MIE => KE1: Strong Using a series of thiol-reactive cages fluorescent haptens (i.e. bromobimanes) deployed in combination with two photon fluorescence microscopy, immunohistochemistry, and proteomics, Simonson et al. (2011) identified the possible hapten targets in proteins in human skin. Key target found were the basal keratinocytes and the keratins K5 and K14[25].

In a review about murine contact sensitivity, Honda et al.[14] reported that haptens can activate keratinocytes in an NLR-dependent manner. Among the NLR family, NLRP3 controls the production of proinflammatory cytokines through activation of caspase-1. Without NLRP3 or its adaptor protein ASC[26];[27];[28], the production of IL-1β and IL-18 from keratinocytes was inhibited[29];[30];[19].

MIE => KE2: Strong Using an flow-cytometric assay, the influence of contact sensitisers on endocytic mechanisms in murine Langerhans cells was measured. Epidermal cell suspensions were labelled with a monoclonal antibody directed to MHC class II molecules and pH-sensitive fluorochrome-coupled second step reagents. Study reported that stimulation with well-known sensitising compounds resulted in a partial conservation of the fluorescence intensity due to the internalisation of the labelled complexes into less acidic compartments. For untreated Langerhans cells or in the presence of irritants a significant quenching of fluorescence intensity due to the internalization of the MHC-antibody complexes into acidic compartments was noticed[31].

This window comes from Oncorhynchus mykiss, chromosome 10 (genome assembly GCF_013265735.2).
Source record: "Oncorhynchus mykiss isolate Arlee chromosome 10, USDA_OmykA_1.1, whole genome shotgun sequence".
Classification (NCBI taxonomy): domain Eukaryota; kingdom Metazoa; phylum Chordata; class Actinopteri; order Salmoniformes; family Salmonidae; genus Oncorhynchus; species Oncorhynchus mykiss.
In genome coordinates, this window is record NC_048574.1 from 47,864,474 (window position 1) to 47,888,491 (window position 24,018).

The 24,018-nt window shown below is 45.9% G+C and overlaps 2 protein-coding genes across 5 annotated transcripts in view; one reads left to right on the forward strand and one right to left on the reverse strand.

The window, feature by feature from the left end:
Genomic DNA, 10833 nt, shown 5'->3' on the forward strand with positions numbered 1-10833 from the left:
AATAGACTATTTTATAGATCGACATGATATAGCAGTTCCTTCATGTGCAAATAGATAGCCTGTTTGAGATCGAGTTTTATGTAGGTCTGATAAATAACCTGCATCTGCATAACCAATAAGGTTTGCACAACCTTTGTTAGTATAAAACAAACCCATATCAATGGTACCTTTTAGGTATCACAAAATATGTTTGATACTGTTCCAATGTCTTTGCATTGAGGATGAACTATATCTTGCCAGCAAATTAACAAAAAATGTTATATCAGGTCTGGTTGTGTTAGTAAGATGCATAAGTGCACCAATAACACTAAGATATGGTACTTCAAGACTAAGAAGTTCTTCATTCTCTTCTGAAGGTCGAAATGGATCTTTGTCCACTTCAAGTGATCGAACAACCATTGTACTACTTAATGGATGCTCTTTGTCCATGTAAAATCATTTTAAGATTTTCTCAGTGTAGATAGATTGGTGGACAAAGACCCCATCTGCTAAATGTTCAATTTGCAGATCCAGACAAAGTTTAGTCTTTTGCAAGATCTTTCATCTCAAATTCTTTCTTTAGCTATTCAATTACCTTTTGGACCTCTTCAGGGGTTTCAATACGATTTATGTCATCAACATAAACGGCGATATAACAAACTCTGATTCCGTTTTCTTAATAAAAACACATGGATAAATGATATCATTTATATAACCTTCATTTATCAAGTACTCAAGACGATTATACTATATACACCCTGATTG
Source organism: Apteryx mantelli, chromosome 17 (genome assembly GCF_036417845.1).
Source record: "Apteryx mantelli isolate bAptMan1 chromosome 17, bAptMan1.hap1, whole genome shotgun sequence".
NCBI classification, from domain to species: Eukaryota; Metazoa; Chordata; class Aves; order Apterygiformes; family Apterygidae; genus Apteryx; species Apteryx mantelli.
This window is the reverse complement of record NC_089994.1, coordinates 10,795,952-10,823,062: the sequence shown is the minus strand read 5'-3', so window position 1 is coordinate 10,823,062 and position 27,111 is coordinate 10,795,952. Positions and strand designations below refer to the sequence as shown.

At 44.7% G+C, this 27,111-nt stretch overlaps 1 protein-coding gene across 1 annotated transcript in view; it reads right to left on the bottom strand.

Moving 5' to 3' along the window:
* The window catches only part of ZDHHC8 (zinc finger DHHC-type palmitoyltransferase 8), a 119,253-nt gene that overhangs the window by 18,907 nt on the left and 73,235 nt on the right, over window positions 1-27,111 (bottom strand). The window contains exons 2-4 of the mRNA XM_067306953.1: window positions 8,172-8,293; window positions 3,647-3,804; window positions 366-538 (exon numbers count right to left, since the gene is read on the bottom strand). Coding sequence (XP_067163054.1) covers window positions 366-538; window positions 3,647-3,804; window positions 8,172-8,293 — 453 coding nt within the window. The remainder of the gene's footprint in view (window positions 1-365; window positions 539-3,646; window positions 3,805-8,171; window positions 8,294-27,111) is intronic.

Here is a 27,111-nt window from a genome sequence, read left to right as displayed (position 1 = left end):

In the h-CLAT assay measuring the expression of CD86 and CD54 protein markers on the surface of the human monocytic leukemia cell line THP-1, the cell exposure to known non sensitisers does not increase cell biomarker expression. On the contrary, exposure to well-known sensitisers leads to an increase of the CD86 and CD54 expression[32];[33].

KE1 => KE2: Moderate Matjeka et al. (2012) exposed HaCaT cell line used as a model of human keratinocytes to skin sensitisers for one hour and then, after washed off, cocultured them with dendritic cells. Data showed that exposure of dendritic cells to chemically treated HaCaT cells led to the activation of dendritic cells measured by CD83 and CD86 upregulation[34].
KE2 => KE3: Strong A recent study showed in mice model that dendritic cells coordinate the interactions that are necessary to initiate polyclonal regulatory T cells proliferation[35].